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Quadratic equations are those equations which can be written in the form f(x)=0 where f(x) is a second degree polynomial. General form of a Quadratic equation is: ax2+bx+c=0 (a is not equal to 0); and solving for x gives
x = (-b + √D ) / 2a
x = (-b - √D ) / 2a
Where D is the Discriminant and D = b2-4ac
The term b2-4ac is called the Discriminant, and is denoted usually by the symbol ∆ or the letter ‘D’.
If D>0, the equation has real and unequal roots, if D=0, the equation has real and equal roots (also called real repeated roots), and if D<0, the equation has unreal roots, occurring as conjugate pairs. That is if one root is of
the form u+iv, the other root would be u-iv. If α and β are roots of a Quadratic equation, then
o The equation can be written as : a(x-α)(x-β)=0
o The equation could also be written as x-(α+β)+αβ=0
A Quadratic equation could be solved by factorization, or by using the direct formula written above. Certain equations are not quadratic, but can be reduced to a quadratic form by certaing substitutions. In such cases, applying the right form of substitution yields the required solutions.
ax4+bx2+c=0; substitute x2=y, to form a quadratic equation in y.
3x+√x-2=0; substitute √x=y to form a quadratic equation in y.
x+√(x-4)=4; transport x to RHS and then square both sides to get a quadratic equation.
Remember, when using substitutions, be sure that you solve for the original variable, and that the solution does not violate any constraints. For instance, if you have √(x-1) in the original equation, then x has to be greater than 1, as square root cannot be negative.
Also, if you have a step like: (x-z)(f(x))=(x-z)(g(x)) then, instead of just dividing both sides by (x-z), you write x=z as one of the solutions.
A cubic equation is of the form f(x)=0, where f(x) is a degree 3 polynomial. The general form of a cubic equation is ax3+bx2+cx+d=0, where a is not equal to 0. If α, β, γ are roots of the equation, then equation could be written as:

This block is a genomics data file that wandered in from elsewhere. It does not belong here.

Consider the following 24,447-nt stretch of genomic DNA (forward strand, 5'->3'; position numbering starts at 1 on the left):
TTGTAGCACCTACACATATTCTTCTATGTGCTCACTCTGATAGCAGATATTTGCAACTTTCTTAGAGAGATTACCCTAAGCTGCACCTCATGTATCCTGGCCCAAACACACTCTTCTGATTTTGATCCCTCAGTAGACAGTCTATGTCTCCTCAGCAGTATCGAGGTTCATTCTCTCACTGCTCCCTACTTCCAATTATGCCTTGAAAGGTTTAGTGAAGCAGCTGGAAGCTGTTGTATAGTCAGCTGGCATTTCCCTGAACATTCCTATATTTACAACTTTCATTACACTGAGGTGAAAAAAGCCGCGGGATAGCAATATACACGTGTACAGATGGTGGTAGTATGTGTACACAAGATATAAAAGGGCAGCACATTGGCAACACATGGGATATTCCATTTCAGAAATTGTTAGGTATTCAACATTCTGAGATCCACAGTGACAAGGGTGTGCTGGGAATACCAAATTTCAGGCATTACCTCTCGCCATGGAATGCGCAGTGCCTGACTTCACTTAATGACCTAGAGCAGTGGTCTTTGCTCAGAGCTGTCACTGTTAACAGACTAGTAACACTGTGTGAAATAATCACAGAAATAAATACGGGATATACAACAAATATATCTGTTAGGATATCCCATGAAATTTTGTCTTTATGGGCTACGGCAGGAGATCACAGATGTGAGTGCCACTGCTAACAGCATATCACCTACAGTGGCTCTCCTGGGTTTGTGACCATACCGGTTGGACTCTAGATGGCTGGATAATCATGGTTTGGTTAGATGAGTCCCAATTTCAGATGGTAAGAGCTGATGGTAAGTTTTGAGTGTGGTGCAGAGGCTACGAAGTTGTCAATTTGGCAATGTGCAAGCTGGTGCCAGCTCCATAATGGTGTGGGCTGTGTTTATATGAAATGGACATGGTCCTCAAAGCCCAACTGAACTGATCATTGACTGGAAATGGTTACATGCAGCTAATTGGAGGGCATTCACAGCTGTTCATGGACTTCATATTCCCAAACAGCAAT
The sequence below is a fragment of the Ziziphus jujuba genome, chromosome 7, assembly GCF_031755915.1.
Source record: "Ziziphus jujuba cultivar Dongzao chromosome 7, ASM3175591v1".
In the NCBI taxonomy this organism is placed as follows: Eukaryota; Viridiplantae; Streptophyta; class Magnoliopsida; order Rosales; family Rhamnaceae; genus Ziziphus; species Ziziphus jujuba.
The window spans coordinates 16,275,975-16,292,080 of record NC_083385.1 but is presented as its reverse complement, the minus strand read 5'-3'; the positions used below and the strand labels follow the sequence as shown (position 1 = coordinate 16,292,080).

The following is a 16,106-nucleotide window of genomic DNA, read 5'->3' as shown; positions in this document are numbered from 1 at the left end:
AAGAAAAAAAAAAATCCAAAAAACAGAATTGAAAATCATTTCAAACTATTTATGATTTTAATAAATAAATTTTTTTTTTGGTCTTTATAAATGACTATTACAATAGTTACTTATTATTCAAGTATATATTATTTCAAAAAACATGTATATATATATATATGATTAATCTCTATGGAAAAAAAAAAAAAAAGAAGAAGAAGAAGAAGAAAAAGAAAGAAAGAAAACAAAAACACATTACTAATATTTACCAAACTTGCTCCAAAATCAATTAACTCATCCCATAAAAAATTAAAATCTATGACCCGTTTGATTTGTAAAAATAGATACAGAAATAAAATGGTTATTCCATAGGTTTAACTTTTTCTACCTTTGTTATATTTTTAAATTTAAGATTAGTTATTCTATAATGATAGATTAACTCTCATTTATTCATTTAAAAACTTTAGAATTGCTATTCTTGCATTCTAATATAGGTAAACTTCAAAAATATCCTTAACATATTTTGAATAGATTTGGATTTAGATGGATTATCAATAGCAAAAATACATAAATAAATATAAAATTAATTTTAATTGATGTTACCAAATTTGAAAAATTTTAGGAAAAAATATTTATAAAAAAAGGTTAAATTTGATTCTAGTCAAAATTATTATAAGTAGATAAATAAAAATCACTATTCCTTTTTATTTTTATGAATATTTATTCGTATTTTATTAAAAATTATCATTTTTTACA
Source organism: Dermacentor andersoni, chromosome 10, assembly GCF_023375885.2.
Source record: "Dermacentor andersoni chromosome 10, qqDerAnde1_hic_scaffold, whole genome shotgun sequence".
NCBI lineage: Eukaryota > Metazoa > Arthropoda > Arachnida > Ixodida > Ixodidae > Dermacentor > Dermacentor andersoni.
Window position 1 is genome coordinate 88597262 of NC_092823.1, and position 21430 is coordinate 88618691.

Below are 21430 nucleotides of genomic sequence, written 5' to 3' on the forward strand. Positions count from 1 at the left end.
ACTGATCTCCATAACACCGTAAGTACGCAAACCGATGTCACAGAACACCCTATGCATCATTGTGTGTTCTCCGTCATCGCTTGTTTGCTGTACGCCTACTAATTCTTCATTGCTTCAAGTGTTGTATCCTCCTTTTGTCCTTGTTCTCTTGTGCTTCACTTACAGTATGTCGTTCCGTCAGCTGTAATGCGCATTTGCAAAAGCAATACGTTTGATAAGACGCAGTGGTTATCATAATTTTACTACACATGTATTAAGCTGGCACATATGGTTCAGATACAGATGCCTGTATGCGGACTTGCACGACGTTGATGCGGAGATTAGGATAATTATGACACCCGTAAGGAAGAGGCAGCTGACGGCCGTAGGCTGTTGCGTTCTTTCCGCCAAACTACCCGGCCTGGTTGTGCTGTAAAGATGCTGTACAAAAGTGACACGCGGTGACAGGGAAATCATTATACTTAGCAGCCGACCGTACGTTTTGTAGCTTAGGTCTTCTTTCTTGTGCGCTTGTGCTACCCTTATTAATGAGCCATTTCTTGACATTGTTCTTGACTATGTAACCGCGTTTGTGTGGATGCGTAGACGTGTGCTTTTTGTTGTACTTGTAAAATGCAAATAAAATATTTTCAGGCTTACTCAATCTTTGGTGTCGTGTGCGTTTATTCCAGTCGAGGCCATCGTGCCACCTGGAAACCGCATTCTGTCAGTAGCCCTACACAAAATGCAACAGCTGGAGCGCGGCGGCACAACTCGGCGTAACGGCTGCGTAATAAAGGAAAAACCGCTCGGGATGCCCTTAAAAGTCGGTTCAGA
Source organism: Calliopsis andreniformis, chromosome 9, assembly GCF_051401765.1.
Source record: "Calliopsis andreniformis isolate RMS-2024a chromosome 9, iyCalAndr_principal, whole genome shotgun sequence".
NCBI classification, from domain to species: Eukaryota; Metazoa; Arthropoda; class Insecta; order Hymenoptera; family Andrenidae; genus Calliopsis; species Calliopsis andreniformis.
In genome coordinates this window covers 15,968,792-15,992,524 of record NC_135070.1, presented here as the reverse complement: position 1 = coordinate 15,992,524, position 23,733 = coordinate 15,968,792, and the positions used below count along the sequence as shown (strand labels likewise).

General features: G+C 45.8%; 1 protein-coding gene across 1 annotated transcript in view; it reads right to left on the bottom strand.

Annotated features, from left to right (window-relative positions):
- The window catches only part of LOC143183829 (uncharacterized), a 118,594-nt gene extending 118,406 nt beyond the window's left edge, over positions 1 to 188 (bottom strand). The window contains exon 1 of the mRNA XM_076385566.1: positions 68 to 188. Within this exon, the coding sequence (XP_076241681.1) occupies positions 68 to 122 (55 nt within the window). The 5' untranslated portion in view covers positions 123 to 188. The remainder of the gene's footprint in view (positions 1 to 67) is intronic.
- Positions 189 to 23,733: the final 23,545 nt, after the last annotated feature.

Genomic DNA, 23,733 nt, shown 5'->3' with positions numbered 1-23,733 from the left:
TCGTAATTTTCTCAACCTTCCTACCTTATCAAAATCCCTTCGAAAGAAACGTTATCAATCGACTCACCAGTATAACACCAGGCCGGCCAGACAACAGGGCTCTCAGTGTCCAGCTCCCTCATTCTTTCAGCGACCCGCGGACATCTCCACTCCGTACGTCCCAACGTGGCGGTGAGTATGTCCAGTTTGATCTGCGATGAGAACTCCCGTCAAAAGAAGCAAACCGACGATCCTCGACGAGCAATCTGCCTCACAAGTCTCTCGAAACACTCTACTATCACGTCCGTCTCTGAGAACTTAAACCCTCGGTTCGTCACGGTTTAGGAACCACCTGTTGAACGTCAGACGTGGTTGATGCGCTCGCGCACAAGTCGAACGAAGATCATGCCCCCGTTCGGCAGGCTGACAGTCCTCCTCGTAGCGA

a(x-α)(x-β)(x-γ)=0, or also as
Thus, we have
A quadratic equation may have all repeated real roots, two repeated and one distinct real root,
one distinct real and two conjugate unreal roots, all distinct real roots.
Equations of the type f(x)=0 where degree of f(x) is greater than 3 are generally termed as Higher Order equations. (Right now, we are talking about the degree being an integer)
The number of roots of an equation with real coefficients is equal to the degree of f(x). The way to solve a higher order equation is by factorization, or by using the factor theorem, or by reducing it to one of the lower order equations.
The factor theorem is: (x-a) is a factor of f(x) if f(a)=0.
The relationship between the coefficients and the roots can be explained by an example. Consider a fifth degree equation: ax5+bx4+cx3+dx2+ex+f=0. Then
Sum of roots = -b/a
Sum of pairwise products of roots=c/a
Sum of products of roots taken three at a time = -d/a
Sum of products of roots taken four at a time = e/a
Product of roots=-f/a
In general, for a n degree polynomial equation in variable x, sum of products of roots taken m at a time is (-1)m.Coefficient of xn-m/Coefficient of xn
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